Fun post! I enjoyed the comparison between your fictional Wisconsin family and Plonkee’s fictional British family. As you noted though, I think it’s pretty hard to compare since so much changes based on where you live in the U.S., especially with regard to sales taxes and property taxes.

  3. By rocketc on Aug 17, 2008 | Reply

    There are so many details in the US tax code. I just remembered that I did not allow for the deductions of mortgage interest . . . I don’t think it would take much to make this person’s federal tax liability “0”.

  4. By plonkee on Aug 18, 2008 | Reply


    As with the US, here in the UK you can reduce your tax liability by contributing to a pension, but there’s no mortgage interest deduction.

    In any case, the tax burdens are surprisingly similar but of course they cover slightly different things. And it’s generally accepted that the cost of living is higher in the UK – your spending money wouldn’t buy as much here.

  5. By Deamiter on Aug 18, 2008 | Reply

    As plonkee noted, the cost of living is higher in the UK so the comparison might not be entirely valid (even if you did think of everything…)

    I’d be very interested to see the tax rates for both country’s median incomes — maybe I’ll have to crunch some numbers for myself!

    Very interesting stuff — thanks for the article!

  6. By rocketc on Aug 18, 2008 | Reply

    and which country’s tax rates are the most “progressive” meaning the rate increases as income levels increase. I know that WI taxes are some of the most progressive in the nation.

    Not sure how progressive the UK’s rates are.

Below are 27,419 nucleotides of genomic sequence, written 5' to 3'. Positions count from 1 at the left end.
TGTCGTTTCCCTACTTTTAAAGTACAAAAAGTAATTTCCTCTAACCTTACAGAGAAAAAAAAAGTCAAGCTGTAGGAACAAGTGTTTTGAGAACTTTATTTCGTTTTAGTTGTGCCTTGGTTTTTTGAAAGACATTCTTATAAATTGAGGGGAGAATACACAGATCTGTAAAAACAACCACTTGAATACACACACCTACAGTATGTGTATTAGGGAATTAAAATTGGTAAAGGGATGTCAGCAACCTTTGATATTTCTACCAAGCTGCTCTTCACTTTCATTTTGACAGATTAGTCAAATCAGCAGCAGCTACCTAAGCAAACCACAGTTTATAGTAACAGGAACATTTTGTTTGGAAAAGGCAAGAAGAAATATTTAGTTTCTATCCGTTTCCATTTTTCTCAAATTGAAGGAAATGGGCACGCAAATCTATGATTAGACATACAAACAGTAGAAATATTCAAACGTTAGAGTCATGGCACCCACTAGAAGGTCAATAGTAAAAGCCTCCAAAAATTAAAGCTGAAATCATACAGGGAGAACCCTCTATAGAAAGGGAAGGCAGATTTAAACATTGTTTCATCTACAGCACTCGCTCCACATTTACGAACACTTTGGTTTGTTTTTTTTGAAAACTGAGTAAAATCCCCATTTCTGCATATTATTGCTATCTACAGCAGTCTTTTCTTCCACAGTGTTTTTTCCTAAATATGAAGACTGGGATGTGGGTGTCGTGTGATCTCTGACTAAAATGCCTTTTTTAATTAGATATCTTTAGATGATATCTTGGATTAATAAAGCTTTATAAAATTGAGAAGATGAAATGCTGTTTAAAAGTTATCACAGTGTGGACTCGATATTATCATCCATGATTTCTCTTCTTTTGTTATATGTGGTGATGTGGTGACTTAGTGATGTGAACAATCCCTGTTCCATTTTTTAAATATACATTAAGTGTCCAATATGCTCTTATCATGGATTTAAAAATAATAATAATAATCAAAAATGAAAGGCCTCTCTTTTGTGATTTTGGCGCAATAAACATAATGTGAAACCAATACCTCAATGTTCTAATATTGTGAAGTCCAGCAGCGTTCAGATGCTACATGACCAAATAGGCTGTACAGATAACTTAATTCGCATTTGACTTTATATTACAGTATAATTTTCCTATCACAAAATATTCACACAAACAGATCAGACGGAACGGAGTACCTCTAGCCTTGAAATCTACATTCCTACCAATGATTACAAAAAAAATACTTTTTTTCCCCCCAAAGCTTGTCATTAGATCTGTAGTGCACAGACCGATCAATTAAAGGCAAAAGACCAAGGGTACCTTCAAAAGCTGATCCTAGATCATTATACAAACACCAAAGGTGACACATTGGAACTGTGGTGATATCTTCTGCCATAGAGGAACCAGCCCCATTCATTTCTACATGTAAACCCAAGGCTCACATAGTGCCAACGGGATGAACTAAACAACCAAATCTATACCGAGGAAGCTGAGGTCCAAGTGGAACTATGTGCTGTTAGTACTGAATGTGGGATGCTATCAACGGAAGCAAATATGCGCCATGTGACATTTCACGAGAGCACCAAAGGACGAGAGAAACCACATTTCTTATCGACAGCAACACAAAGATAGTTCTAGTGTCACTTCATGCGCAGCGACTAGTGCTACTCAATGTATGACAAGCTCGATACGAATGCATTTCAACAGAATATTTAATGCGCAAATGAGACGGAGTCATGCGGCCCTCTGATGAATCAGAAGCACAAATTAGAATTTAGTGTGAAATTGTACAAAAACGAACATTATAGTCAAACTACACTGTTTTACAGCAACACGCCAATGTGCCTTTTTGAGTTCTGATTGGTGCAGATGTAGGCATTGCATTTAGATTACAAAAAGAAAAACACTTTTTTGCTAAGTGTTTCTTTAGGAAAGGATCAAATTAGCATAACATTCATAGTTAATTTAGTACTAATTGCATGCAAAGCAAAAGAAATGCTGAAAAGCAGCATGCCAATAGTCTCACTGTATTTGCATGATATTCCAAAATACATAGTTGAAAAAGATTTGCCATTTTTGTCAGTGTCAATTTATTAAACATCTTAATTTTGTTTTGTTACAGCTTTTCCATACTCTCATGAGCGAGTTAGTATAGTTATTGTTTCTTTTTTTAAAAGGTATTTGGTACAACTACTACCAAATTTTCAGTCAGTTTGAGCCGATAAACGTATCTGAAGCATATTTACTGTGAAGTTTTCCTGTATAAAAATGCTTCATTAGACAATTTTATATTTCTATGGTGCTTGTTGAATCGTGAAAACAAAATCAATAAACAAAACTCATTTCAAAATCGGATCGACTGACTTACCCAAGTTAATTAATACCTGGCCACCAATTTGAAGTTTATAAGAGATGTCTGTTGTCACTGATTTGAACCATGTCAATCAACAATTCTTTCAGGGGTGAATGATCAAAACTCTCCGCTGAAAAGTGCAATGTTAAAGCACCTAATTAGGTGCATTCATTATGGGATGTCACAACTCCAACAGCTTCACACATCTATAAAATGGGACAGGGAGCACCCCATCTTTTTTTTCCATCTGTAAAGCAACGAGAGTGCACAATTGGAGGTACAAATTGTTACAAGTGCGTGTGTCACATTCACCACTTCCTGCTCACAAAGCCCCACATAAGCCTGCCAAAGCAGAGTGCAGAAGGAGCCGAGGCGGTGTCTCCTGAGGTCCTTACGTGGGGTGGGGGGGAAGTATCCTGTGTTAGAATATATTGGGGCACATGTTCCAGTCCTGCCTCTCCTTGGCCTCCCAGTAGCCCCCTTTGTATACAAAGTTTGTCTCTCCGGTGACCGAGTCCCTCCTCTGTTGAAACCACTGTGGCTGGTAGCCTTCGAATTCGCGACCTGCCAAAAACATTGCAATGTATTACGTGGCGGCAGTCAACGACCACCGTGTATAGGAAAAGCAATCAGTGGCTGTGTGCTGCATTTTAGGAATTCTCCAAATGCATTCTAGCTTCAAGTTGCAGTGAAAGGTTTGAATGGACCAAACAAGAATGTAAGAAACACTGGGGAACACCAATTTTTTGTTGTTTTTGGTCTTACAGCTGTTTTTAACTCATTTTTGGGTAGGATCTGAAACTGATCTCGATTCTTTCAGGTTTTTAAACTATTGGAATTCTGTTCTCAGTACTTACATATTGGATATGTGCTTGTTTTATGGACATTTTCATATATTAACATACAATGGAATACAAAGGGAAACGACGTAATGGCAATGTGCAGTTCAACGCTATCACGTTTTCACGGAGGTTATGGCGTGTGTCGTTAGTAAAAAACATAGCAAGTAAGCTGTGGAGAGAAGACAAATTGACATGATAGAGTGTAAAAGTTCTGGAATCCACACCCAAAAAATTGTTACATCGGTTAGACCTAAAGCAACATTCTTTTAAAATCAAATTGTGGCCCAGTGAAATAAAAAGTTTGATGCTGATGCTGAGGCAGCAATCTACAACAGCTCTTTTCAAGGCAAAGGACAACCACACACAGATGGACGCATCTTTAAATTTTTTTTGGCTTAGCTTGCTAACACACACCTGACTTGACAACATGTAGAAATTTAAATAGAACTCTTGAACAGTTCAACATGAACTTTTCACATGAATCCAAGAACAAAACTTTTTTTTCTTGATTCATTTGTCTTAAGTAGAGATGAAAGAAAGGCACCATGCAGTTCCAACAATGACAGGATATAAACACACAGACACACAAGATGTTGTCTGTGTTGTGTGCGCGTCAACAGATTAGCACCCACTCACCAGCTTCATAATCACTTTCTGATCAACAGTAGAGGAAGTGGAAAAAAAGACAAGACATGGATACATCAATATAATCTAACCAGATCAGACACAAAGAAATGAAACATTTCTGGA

7. By deepali on Aug 18, 2008 | Reply

    Another tax issue would be dividends/interest/capital gains tax…

    And how easy is it to start a home business? I am skeptical. 🙂

    Can I suggest a followup? It would be interesting to also see what people spend money on in the US vs the UK. IE, how much is a mortgage payment, what is spent on healthcare, etc… since cost of living is coming up as an issue…

  8. By rocketc on Aug 18, 2008 | Reply

    home businesses are pretty easy . . . if you do anything to generate income from you home, you can report it and use the deductions. blogging, babysitting, and more are all examples of easy home businesses.

  9. By Jim on Aug 18, 2008 | Reply

    Your fed income tax rate looks high to me. How did you get that figure??

    With $50k in income a family of 4 would have a standard deduction of $10,700 and exemptions of 4x $3400 each for $24300 in deductions. That would make taxable income $25,700. Tax on that is $3,076. Then minus $2000 in child credits would give a federal bill of $1,076.


  10. By LivingAlmostLarge on Aug 19, 2008 | Reply

    Why not consider a higher cost of living in the US when comparing? Like NJ or Conn?

  11. By rocketc on Jan 28, 2009 | Reply

    It’s been a while . .. Jim, I think your numbers are more accurate than mine.

    Living, that is a good idea, but it might be a wash – I have two thoughts:

    Almost no family of four could afford to live in NJ or Conn on $50K.

    The high property and state taxes in WI almost make it comparable.